Damascus city councilors reached an agreement Monday that could open the door for approval of the city’s long-term growth plan.
Last week, councilors deadlocked 3-to-3 on the plan.
But at last Monday’s first reading, Damascus councilor Jim DeYoung switched to a “yes” vote. Councilors also backed the creation of a “charter review committee” to look at voter-approved limits on city spending.
If approved at a second reading Thursday night, the comprehensive plan would go to Damascus voters in November. That ballot already includes a vote on whether Damascus should dissolve as a city.
Damascus has struggled to chart a way forward, ever since the Metro regional government decided ten years ago to bring the rural area into the urban growth boundary.
Monday was scheduled for the final adoption of the comprehensive plan. But that was doomed July 11, when a city council meeting degenerated, as a “first reading” vote failed to muster a majority.
The night concluded with an angry Mayor Steve Spinnett breaking into a heated council debate to say, “Well, I’m going to adjourn this meeting.” A moment later, Mayor Spinnett lowered his gavel, saying “it’s adjourned.”
Oregon requires cities to come up with comprehensive plans to chart long-term growth and to set zoning. Land-use rules call for Damascus to increase housing densities. That’s been controversial in the rural area.
Damascus city leaders tried to meet state requirements with a plan in 2010, only to have it referred to the ballot and rejected the following spring.
The new plan has been the subject of more than a dozen hearings over the last month.
There are two camps on council who voted against sending the comprehensive plan to voters in November.
Councilor Andrew Jackman argues the city should first answer the question of whether Damascus voters want to remain a city.
“I’ve said repeatedly that I feel like we should ask the voters: Do they want to disincorporate or not?” Jackman said. “Not based on an ugly plan or a good plan, but just the energy – I think not approving this comprehensive plan is the way to go,” he added.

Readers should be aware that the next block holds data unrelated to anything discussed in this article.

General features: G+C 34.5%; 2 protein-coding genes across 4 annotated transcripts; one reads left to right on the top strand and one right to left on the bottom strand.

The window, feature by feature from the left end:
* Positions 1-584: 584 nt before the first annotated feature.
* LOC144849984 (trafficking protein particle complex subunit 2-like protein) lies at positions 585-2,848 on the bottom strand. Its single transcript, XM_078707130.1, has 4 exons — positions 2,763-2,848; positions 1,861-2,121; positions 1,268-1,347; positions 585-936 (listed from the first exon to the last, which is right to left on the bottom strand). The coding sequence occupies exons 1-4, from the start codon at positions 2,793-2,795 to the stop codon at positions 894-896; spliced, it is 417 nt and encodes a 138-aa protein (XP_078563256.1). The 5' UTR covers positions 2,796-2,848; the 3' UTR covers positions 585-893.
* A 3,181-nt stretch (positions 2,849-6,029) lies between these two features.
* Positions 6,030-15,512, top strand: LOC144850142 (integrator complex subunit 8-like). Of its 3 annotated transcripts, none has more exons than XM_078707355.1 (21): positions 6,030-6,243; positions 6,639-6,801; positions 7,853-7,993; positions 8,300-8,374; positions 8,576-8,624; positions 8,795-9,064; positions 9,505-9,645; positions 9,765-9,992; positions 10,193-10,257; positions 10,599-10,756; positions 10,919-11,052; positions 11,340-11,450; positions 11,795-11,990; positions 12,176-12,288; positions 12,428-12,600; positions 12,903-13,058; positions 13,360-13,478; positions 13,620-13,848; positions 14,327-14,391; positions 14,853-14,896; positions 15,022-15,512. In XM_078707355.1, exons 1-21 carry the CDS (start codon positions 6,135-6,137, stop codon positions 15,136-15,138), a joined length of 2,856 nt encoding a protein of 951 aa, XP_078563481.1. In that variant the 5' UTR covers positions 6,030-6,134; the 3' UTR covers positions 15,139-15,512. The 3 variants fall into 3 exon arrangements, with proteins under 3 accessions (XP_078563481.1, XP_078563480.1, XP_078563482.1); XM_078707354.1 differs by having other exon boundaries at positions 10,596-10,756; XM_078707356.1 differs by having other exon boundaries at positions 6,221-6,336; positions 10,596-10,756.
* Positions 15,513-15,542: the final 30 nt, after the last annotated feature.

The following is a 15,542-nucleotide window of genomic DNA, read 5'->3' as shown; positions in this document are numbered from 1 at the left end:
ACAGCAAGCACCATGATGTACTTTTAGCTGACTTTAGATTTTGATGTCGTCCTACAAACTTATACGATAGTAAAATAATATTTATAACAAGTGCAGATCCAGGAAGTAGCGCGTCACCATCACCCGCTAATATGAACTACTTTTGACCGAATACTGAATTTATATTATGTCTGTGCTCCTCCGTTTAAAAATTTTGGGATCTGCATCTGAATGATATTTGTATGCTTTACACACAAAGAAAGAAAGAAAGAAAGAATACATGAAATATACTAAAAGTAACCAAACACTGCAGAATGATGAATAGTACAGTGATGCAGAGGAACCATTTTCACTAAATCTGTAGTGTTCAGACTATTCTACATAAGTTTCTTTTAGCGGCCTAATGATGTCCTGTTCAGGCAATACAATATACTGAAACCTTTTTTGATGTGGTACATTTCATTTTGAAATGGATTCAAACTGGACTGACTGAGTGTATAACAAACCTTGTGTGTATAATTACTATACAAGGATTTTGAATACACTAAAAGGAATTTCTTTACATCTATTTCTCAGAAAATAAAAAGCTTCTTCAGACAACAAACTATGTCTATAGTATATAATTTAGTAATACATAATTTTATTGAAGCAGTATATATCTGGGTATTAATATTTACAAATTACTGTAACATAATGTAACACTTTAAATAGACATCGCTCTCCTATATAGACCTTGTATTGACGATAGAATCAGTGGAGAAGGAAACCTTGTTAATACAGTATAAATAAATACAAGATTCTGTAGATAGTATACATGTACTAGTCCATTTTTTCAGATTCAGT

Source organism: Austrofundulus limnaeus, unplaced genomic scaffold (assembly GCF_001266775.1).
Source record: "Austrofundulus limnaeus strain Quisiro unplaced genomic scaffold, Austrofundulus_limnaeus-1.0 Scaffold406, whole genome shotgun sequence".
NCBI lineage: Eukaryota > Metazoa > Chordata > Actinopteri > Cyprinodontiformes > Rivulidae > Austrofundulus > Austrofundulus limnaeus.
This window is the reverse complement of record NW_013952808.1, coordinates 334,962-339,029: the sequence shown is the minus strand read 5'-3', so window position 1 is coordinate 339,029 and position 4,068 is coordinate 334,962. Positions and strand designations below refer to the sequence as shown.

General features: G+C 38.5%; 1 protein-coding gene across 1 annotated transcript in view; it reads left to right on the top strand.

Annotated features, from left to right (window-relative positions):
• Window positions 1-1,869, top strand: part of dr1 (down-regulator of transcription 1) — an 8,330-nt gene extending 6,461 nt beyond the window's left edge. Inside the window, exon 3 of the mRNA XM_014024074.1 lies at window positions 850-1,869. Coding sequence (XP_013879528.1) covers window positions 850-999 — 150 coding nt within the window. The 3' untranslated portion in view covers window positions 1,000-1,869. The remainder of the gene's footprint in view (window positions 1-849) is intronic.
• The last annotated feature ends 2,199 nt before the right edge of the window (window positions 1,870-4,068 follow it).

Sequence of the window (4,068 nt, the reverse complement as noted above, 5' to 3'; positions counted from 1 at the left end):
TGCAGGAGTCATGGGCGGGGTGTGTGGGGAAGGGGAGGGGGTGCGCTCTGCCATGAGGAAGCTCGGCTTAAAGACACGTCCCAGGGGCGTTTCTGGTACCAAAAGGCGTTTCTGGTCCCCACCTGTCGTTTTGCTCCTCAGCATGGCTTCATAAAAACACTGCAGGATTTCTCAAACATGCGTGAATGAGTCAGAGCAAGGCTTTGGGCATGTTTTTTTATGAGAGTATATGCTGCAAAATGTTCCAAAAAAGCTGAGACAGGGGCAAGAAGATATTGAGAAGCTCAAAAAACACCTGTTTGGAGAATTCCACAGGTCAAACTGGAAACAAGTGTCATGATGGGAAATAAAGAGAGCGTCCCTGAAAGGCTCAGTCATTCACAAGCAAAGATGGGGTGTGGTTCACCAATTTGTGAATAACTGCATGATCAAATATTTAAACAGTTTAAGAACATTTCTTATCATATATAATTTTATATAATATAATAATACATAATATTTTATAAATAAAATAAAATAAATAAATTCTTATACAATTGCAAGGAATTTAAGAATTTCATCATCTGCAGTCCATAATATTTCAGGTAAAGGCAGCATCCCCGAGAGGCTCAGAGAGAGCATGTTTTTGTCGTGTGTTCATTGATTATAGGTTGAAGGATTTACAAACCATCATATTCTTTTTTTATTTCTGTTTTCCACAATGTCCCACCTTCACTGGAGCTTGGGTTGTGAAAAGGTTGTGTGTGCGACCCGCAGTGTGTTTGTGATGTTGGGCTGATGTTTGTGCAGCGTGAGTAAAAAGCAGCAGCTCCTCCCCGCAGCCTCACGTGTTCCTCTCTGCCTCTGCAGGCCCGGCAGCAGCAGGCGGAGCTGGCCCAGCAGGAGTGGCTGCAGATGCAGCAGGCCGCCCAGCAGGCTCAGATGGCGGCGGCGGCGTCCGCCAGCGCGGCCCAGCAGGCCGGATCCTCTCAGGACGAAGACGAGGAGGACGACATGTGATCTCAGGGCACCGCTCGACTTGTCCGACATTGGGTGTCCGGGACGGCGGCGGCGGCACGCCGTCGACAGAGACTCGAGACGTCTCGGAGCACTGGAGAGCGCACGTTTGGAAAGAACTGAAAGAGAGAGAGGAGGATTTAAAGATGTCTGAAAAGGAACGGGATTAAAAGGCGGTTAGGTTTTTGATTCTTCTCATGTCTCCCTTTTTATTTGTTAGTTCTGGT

The remaining “no” vote on the city council is Randy Shannon. He contends the city can’t afford to implement the comprehensive plan because of voter-approved limits on city spending. Shannon suggested last week that the council ask voters to approve the comprehensive plan and a repeal of limits on city spending in November. Here’s Shannon defending his proposal, against councilor Bill Wehr.
“I’m watching 12 years of work go down the bowl, if we can’t reach agreement on this but I’m willing to do that,” Shannon said.
“That’s exactly what the spending cap was all about,” Wehr cut in. “Just what you said ‘I’m willing to …’”
“You haven’t even looked at the modifications …” Shannon broke in. But Wehr continued, “I have Randy, I’ve read it twice already.”
“But this is exactly — and it’s unfortunate we’re having this kind of display — but that is why the people voted for the spending cap 2-to-1 in the first place, it’s because of your attitude in other things. And you’re just doing it all over again,” Wehr concluded.
“It’s all my fault, that’s fine,” Shannon replied.
Councilor Jim DeYoung had agreed with Shannon’s concerns – but he switched his vote, Monday, after other councilors agreed to create a committee to review the city’s charter. City officials say the council is expected to conduct a final vote on the comprehensive plan Thursday night — and to approve a resolution setting up a charter review committee.